Our objectives were to determine in an obese population (body mass index > 35 kg/m2) the number of patients, after gastric bypass (GBP), who no longer met French Ministry of Health criteria for utilizing positive airway pressure (PAP), and the predictive factors of obstructive sleep apnea (OSA) improvement.
Between June 2012 and August 2014 we diagnosed OSA in 129 incident patients requiring PAP therapy before GBP. A postoperative sleep recording was undertaken for 44 of these patients after a weight loss of at least 10%.
Most of the patients showed severe OSA with a mean [standard deviation] apnea-hypopnea index (AHI) of 52.8 [23.8] events/h. The body mass index was 46.1 [5.1] kg/m2. All the patients were treated via PAP and most of them via auto-titrating PAP with a range of 4–16 cmH2O. Following the GBP, in 31 patients (70.5%) OSA was improved, allowing PAP to be stopped (AHI < 15 events/h). The Epworth Sleepiness Scale score, the modified Medical Research Council dyspnea scale, the loudness of snoring, and sleep structure were improved. AHI was decreased by a mean of 40.9 [22.4] events/h (P < .001). In a multivariate logistic regression model, age (P = .018) and sleep oxygen desaturation index (P = .049) appeared to predict improvement of OSA.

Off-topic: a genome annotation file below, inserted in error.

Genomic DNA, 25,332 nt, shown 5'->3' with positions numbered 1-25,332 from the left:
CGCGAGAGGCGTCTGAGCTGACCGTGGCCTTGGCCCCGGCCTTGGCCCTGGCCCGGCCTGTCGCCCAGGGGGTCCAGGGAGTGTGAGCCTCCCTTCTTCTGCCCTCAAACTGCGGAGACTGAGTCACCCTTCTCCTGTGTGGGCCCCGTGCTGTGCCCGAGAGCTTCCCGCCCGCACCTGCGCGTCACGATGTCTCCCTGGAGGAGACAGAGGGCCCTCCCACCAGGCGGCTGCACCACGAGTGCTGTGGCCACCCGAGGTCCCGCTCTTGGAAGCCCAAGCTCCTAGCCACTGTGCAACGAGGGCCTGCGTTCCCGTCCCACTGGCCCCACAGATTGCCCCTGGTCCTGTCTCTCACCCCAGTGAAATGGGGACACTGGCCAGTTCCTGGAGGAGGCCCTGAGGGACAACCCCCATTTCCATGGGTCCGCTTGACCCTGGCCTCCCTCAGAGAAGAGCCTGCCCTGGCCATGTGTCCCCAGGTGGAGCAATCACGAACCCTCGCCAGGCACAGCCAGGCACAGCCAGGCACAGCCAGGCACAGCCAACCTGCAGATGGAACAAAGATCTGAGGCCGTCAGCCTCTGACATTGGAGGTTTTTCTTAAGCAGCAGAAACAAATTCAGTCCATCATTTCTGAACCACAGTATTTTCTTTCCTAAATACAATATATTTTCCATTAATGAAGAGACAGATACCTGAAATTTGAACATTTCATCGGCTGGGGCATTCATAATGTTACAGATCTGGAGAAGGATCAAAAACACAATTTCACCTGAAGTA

After GBP, 70.5% of the patients no longer met French Ministry of Health criteria for utilizing PAP, allowing discontinuation of this treatment. At diagnosis, a younger age and a less severe sleep oxygen desaturation were predictive factors of this improvement.
Magne F, Gomez E, Marchal O, Malvestio P, Reibel N, Brunaud L, Ziegler O, Quilliot D, Chabot F, Chaouat A. Evolution and predictive factors of improvement of obstructive sleep apnea in an obese population after bariatric surgery. J Clin Sleep Med. 2019;15(10):1509–1516.